Understanding private healthcare, or health insurance, can be tricky, which is why we’ve compiled this A-Z glossary
Health insurance can be an unfamiliar product compared to car or home insurance. We aim to make comparing health insurance as simple as possible and provide clear, accurate information on private medical insurance terminology.
Please read our list of key terms below to further your understanding of health insurance. If you would like more information from a product specialist or have any questions, call free on 0800 862 0360*.
Health insurance A-Z
See below for a list of conditions and specific private healthcare terms explained, so when it’s time to compare health insurance policies, you know what you’re getting.
An illness or injury that is diagnosed as curable based on the assumption that any subsequent medical treatment will restore you to full health.
The anniversary of the day you began your policy on which your insurance is due for renewal. Before your renewal uSwitch can undertake a full market review to ensure you are still getting the best policy for your budget and needs.
An illness or disease that is diagnosed as requiring ongoing treatment or management, continues indefinitely or has no known cure. Some health insurance policies may help stabilise a chronic condition but not manage it continually.
A request to your insurer for payment for medical expenses in accordance with your insurance policy.
An initiative designed to reduce the cost of your health insurance policy where you agree to pay a percentage of any claim.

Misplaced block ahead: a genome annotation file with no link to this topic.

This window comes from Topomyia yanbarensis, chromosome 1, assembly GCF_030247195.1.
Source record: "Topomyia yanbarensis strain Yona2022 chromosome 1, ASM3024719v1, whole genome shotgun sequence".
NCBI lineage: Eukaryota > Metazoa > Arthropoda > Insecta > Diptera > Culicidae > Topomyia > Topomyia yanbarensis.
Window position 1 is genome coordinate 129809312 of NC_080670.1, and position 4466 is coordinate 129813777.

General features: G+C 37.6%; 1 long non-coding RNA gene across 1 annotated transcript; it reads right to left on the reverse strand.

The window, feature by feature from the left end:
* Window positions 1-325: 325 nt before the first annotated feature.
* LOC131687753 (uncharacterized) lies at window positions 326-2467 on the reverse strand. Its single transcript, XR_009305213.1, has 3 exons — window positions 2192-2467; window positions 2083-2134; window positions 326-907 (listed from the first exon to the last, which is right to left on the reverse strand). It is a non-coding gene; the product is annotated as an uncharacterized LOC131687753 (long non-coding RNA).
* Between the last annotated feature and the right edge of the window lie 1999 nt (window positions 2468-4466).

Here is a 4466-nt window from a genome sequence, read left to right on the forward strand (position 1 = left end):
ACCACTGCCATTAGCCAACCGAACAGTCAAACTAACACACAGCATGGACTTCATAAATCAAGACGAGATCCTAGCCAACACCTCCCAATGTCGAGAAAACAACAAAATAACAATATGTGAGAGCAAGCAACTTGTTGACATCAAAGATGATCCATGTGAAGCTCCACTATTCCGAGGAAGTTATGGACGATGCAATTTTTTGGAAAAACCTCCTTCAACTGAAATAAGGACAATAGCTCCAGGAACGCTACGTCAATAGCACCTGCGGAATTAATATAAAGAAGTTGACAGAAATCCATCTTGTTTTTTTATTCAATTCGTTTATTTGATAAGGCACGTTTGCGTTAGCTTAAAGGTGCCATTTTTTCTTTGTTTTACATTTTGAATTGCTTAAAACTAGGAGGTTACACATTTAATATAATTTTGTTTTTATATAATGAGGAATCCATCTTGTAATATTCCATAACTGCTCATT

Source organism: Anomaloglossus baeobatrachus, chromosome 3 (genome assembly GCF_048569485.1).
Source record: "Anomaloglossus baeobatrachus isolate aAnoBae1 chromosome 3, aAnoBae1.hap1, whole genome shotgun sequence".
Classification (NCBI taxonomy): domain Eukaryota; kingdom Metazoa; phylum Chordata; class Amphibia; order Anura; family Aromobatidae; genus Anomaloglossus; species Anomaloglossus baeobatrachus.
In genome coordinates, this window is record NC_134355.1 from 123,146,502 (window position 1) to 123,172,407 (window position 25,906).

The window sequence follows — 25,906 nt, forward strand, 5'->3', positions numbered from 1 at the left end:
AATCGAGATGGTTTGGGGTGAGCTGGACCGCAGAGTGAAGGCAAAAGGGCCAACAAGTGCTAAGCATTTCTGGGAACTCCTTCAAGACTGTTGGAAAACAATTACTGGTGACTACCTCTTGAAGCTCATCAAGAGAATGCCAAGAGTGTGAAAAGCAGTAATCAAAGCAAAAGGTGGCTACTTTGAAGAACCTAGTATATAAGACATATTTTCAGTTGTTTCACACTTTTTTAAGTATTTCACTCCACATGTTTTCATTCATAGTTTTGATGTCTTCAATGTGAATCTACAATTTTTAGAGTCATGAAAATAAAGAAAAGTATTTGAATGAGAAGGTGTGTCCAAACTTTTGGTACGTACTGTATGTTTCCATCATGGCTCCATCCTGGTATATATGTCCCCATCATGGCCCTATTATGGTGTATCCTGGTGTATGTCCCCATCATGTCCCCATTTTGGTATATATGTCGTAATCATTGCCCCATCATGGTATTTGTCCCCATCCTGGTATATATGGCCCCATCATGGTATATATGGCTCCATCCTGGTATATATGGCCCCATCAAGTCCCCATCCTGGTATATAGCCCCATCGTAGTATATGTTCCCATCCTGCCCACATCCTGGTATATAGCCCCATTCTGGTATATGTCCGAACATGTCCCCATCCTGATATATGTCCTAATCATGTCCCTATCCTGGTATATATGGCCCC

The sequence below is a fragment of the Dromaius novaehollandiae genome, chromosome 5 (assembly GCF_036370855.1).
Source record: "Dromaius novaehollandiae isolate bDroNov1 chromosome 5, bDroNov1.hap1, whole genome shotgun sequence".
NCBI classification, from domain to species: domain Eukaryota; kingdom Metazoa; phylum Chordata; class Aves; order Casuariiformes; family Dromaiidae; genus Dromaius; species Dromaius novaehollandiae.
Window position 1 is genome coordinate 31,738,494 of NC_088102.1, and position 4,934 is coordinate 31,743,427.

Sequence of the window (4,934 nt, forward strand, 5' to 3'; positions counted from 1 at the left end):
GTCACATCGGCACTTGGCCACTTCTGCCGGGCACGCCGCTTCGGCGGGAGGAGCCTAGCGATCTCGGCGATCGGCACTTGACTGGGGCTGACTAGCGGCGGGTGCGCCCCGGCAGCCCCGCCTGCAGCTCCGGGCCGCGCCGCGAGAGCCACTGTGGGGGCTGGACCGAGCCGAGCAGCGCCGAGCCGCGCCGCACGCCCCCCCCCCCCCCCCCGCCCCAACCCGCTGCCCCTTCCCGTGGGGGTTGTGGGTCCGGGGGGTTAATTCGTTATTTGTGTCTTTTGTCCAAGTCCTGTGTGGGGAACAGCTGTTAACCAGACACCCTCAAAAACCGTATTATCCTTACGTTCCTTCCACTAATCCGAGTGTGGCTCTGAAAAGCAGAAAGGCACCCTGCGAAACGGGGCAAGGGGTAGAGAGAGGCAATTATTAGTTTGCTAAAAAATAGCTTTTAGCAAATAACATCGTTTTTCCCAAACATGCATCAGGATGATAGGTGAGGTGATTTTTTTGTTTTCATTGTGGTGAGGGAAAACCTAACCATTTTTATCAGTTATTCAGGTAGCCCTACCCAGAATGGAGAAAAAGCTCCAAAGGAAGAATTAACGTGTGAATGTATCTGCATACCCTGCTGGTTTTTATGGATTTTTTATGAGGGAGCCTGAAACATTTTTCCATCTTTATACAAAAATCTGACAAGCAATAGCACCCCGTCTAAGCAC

A medical diagnostic tool to take detailed internal images of body structures using a rotating x-ray beam.
A patient who is admitted to hospital or a medical centre for treatment but is not required to stay overnight.
A series of investigations such as CT scans, MRI scans, blood tests and x-rays to determine the cause of health symptoms.
A method of reducing the cost of your health insurance by agreeing to pay a set amount of money towards any claim.
Anything that is not covered in your health insurance policy, for example medical treatment for injuries or illnesses sustained from drug abuse.
A doctor who is on the GP register of the General Medical Council and has a Licence to Practise. In non-emergency cases your GP is the first person to see regarding your symptoms.
Full medical underwriting (FMU)
A policy that is underwritten based on evidence regarding your medical history whereby any pre-existing conditions can be excluded.
Any patient who is admitted for treatment and is required to stay in hospital for one night or longer.
An insurance policy without medical disclosure. Typically any conditions you have had in the past five years will be excluded. However you can regain cover for these conditions if you remain symptom, treatment, advice and medication-free in the first two years of your policy.
A medical tool used to diagnose symptoms by using magnets and radio frequency waves to capture cross sectional images of the body.
Any patient who is admitted to hospital but not classed as a day-patient or in-patient. Usually refers to diagnosis or treatment as opposed to day surgery.
A contract of insurance between you and your insurer.
Any injuries, illnesses or diseases that you have previously suffered from, sought advice or diagnostics about or received treatment for.
The amount of money paid to your insurer in order to be covered for private healthcare.
A process which can reduce your insurance premiums by opting to agree that if you can be treated by the NHS in six weeks you will be. If you are not treated within six weeks by the NHS you will be treated privately.
A process of moving insurers but keeping the same underwriting as the original policy. You can remain covered for conditions that arose since taking out your original policy.
Any medical diagnostics, surgery or services that are needed to relieve or cure an injury or illness.